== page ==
1. He is doing his job, quite well I may add. He is “protecting the shield.”

      Money talks period, all this moral stuff is nonsense. What is moral for one is amoral to another.

      Not saying that this abuse is right, because it is brutal, but it is all about the cash my brother.

      All about the Benjamin’s.

      This guys are not role models, they are flawed human beings like all the rest of us. We are just flawed in different ways. No one is a saint, not even me!

      1. This. For everyone who claims Goodell is horrible at his job, there are 31 NFL owners and 1 NFL board that will tell you he’s doing an amazing job because the NFL is the country’s most popular sport and generating insane amounts of money.

        For those screaming about Goodell needs to better investigate… Why? For what? That’s the police, the jury, the judges job, not the NFL’s. If the NFL wants to react to anything, it should be the final findings and rulings of the criminal justice system… And even then, it’s at their discretion.

  2. Great job Cory! Those who have read my posts over the years know that I have been advocating for the NFL to clean up their act and get tougher on the criminal offenders who play in the league. There have been over 700 arrests of NFL players over the last 10 years for DUIs, substance abuse, vehicular homicide, murder, domestic violence, child abuse etc… Yet, under Goodell’s reign, he and the owners have remained focused on one money grab after another. Now they are reaping what they sow. Yesterday Goodell started out OK by apologizing but after that he basically said we’ll get back to you by the Super Bowl. The investigation that he is conducting will be a sham. The investigator and the firm he has hired are all bought and paid for the NFL and the owners. How will there any transparency in that case, especially with billions of dollars at stake. Goodell had about 10 days to come up with a plan. It’s actually very simple, if a player commits a violent crime, domestic violence, sexual assault, child abuse, murder, to name a few, that player is out of the league, GONE. No 1st offense, second offense. GONE, 1st time. Why? If you are privileged to play in the league and earn millions and millions of dollars and you cannot decide not to hit a women or child or other violent crime then you cannot play in the league. Very simple, very clear. Goodell had a chance to take a big step for the league yesterday, he failed, again. If he can’t take that step he should resign. Notice how quick and effective the NBA handled the owner of the LA Clippers. GONE. Forced to sell the team. His offense is a lot less that what Ray Rice, or Peterson have done, to name just two. What has happeneded to this great league we were all once so proud to be fans of? Yesterday was a sad day for the NFL and the fans. The league is losing a lot worse than the Packers did to Seattle a few weeks ago. Thanks, Since ’61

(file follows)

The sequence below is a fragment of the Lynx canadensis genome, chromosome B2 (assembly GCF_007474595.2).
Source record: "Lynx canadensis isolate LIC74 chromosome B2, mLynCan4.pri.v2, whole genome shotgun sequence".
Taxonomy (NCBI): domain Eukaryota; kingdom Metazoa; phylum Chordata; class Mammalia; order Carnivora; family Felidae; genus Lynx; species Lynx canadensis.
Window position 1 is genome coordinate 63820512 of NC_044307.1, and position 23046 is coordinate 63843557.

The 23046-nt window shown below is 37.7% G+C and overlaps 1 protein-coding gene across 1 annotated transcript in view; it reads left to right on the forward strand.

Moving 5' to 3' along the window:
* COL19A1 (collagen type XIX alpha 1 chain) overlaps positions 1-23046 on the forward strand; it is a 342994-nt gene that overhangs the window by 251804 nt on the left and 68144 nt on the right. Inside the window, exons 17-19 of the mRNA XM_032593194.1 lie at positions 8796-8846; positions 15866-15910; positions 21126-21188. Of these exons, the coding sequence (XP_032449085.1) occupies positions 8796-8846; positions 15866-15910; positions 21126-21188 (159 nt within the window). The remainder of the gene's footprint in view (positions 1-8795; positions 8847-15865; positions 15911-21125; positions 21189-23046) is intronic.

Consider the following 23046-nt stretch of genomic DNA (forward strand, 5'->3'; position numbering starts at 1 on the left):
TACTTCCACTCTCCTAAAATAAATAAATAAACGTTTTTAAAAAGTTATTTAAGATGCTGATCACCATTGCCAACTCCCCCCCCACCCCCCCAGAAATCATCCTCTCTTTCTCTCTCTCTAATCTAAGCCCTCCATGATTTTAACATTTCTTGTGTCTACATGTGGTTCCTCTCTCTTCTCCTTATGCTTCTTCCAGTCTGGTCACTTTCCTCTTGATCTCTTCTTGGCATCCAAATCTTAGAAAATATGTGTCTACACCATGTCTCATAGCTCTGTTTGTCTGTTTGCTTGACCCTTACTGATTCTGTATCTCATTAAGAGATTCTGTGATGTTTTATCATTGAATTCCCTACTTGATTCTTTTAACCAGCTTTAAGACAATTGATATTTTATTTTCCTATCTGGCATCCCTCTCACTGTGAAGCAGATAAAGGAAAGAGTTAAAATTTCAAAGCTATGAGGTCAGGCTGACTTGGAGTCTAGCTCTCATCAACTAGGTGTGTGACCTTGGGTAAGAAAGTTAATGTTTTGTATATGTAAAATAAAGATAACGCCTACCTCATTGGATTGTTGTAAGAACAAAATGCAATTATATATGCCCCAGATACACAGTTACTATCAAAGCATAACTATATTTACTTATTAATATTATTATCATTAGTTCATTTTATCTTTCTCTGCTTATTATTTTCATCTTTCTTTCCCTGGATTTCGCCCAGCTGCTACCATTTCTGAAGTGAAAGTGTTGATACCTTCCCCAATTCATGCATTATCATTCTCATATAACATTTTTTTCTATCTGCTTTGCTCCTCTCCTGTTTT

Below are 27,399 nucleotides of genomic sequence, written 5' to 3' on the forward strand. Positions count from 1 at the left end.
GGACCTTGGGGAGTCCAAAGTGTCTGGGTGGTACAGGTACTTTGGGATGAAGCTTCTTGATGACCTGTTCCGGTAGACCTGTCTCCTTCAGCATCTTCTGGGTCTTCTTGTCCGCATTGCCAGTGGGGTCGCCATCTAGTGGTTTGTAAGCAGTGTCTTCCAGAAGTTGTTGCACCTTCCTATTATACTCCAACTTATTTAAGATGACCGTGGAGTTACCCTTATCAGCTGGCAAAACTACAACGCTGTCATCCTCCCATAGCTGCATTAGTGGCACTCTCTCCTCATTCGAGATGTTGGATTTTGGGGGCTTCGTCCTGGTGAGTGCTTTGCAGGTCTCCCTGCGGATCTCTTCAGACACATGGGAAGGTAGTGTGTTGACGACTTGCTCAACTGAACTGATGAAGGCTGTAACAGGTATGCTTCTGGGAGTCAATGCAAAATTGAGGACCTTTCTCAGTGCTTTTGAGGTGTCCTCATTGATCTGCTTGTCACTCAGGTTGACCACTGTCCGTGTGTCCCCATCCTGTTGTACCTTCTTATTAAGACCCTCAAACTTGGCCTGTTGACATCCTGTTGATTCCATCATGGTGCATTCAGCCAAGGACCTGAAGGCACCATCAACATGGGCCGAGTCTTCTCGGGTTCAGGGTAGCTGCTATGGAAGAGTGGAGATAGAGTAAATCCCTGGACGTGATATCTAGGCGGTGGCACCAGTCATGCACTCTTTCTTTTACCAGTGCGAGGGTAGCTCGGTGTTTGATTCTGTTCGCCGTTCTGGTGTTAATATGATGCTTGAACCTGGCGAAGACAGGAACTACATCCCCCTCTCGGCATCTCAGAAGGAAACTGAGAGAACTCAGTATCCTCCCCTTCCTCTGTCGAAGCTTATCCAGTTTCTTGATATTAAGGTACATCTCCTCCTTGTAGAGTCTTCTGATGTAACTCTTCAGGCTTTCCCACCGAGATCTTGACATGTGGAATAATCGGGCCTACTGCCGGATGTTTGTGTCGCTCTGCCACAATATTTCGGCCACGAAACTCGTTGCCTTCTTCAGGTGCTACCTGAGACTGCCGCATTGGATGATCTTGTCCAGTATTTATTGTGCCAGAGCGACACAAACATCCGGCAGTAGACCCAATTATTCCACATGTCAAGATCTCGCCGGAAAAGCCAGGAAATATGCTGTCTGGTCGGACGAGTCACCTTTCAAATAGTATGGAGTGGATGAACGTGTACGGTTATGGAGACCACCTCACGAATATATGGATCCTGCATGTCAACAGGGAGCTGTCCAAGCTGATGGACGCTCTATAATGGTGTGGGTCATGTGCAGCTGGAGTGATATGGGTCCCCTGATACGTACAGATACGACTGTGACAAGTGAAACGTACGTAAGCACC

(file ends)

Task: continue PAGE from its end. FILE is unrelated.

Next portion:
1. Just for the record, the NBA didn’t handle the issue with Sterling quick and effective. They knew he was a racist for decades. It wasn’t until it went public and there was backlash and there was sponsorships in jeopardy that it was an issue they took action against.

      1. Oppy – I understand what you are saying, but when the NBA did act they acted decisively. Yesterday, Goodell apologized, OK, but then he said, basically, we’ll get back to you by the Super Bowl. That’s 5 months from now. Why? Is it that hard to say that you can’t play in this league if you commit a violent crime. Since ’61

    1. Actually the billions of dollars of revenue is the problem, combined with the owners greed, Goodell’s $44 million salary and his lack of integrity. As a result the NFL is reaping what they have sown. They may be popular but the are killing the golden goose with their arrogance. Remember, when a pig becomes a hog it gets slaughtered. I love the NFL, but they are setting themselves up to be slaughtered if they continue on their present course. Thanks, Since ’61